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OLIGOPOLY, REALISM: Real world markets are heavily populated by oligopoly. About half of all output produced in the U.S. economy each year is done so by oligopoly firms. Other industrialized nations can make a similar claim. Oligopoly markets arise in a wide assortment different industries, ranging from manufacturing to retail trade to resource extraction to financial services.

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MONOPSONY, EFFICIENCY:

A monopsony firm generally purchases less output and pays a lower price than would be the case for perfect competition. In particular, the factor price charged by a monopsony is less than the marginal revenue product. The key source of this inefficiency is market control, which means monopsony faces a positively-sloped supply curve and factor price is less than marginal factor cost.
Monopsony is a market in which a single buyer completely controls the demand for a good. While the market for any type of good, service, resource, or commodity could, in principle, function as monopsony, this form of market structure tends to be most pronounced for the exchange of factor services. Because it is the only buyer in the market, the supply curve it faces is the positively-sloped market supply curve. Any seller that seeks to sell, must sell to the monopsony.

Like any firm with market control, monopsony does not efficiently allocate resources. It violates the standard factor market efficiency criterion that factor price equal marginal revenue product. At the profit-maximizing quantity purchased by a monopsony, factor price is less than marginal revenue product.

The reason for monopsony inefficiency is found with market control. Because the monopsony firm IS the market, the market supply curve is THE supply curve for the monopsony's purchases. Because the supply curve is positively sloped, factor price is less than marginal factor cost. And because a profit maximizing firm equates marginal revenue product with marginal factor cost, the factor price paid by monopsony when it maximizes profit is less than marginal revenue product.

Profit Maximization

Inefficiency
Inefficiency
To illustrate the inefficiency of monopsony consider the Natural Ned Lumber Company, a hypothetical lumbering operation in the isolated Jagged Mountains region north of the greater Shady Valley metropolitan area. The Natural Ned Lumber Company is the only employer of labor located in nearby Lumber Town. This makes the Natural Ned Lumber Company a monopsony employer and a price maker when it comes to buying labor services from Lumber Town.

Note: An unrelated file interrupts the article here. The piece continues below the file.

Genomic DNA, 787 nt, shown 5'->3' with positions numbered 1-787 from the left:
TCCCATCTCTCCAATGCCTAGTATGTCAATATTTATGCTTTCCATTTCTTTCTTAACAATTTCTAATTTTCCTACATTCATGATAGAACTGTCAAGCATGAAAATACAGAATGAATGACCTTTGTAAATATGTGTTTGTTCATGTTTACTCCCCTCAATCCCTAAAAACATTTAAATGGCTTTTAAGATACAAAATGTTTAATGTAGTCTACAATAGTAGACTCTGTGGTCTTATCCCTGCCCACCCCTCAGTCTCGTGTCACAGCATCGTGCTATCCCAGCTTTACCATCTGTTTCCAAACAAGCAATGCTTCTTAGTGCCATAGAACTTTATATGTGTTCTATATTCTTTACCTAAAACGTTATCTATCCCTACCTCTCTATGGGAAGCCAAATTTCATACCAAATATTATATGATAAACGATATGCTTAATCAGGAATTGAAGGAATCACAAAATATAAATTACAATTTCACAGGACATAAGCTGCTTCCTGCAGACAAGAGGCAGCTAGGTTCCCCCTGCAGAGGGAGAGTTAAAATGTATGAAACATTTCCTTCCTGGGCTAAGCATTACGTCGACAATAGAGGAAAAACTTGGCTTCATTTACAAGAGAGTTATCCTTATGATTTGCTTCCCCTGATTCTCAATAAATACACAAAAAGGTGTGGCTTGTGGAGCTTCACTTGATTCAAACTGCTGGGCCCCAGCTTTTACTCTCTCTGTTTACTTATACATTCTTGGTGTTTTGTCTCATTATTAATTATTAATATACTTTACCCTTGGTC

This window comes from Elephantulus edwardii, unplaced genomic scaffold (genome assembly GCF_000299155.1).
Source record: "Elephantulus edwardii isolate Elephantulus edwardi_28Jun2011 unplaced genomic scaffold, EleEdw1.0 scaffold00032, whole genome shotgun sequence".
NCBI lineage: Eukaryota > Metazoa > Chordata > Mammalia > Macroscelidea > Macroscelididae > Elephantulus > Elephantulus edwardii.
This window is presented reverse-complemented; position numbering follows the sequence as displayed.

A typical profit-maximizing input hiring decision using the marginal revenue product and marginal factor cost is presented in this diagram. The three curves presented are the marginal revenue product curve (MRP), the market supply curve (S), and the corresponding marginal factor cost curve (MFC) for the monopsony.

A profit-maximizing monopsony produces the quantity of output that equates marginal revenue product with marginal factor cost, then pays the price sellers are willing and able to accept for that quantity. Natural Ned maximizes profit by hiring the number of workers that equates marginal revenue product and marginal factor cost, which is 37,000 workers in this example. The corresponding price paid is $8.40.

This profit-maximizing level of employment is not efficient. In particular, the factor price is $8.40, but the marginal revenue product is $13. Society is using labor to produce and consume a good that it values at $13 (marginal revenue product). However, in so doing, society is using resources that could have produced other goods valued at $8.40 (marginal factor cost). Society gives up $8.40 worth of value and receives $13.

This is a good thing. It is so good, that society should do more. However, the monopsony is not letting this happen. Natural Ned is not hiring as many labor resources that can be devoted to production as society would like.

An Efficient Alternative

The degree of monopsony inefficiency can be illustrated with a comparison to perfect competition. Such a comparison is easily accomplished by clicking the [Perfect Competition] button. A primary use of perfect competition is to provide a benchmark for the comparison with other market structures, such as monopsony.

A comparison between monopsony and perfect competition indicates:

  • Monopsony hires less input than perfect competition. In this example, the monopsony hires 37,000 workers compared to about 50,000 workers for perfect competition. The Natural Ned monopsony does not allocate enough resources to the production of lumber.

  • Monopsony pays a lower price than perfect competition. In this example, the monopsony price is $8.40 per worker versus about $10 worker for perfect competition. The Natural Ned monopsony is NOT efficient because it hires a quantity in which factor price is less than marginal revenue product.

<= MONOPSONYMONOPSONY, FACTOR MARKET ANALYSIS =>


Recommended Citation:

MONOPSONY, EFFICIENCY, AmosWEB Encyclonomic WEB*pedia, http://www.AmosWEB.com, AmosWEB LLC, 2000-2017. [Accessed: June 26, 2017].


Check Out These Related Terms...

     | monopsony | monopsony, minimum wage | monopsony, factor market analysis | factor market, efficiency |


Or For A Little Background...

     | factor market analysis | marginal factor cost | marginal factor cost, monopsony | marginal revenue product | profit maximization | efficiency | market control | market structures | perfect competition |


And For Further Study...

     | perfect competition, factor market analysis | monopoly, factor market analysis | bilateral monopoly, factor market analysis | compensating wage differentials | oligopsony | monopsonistic competition | bilateral monopoly |


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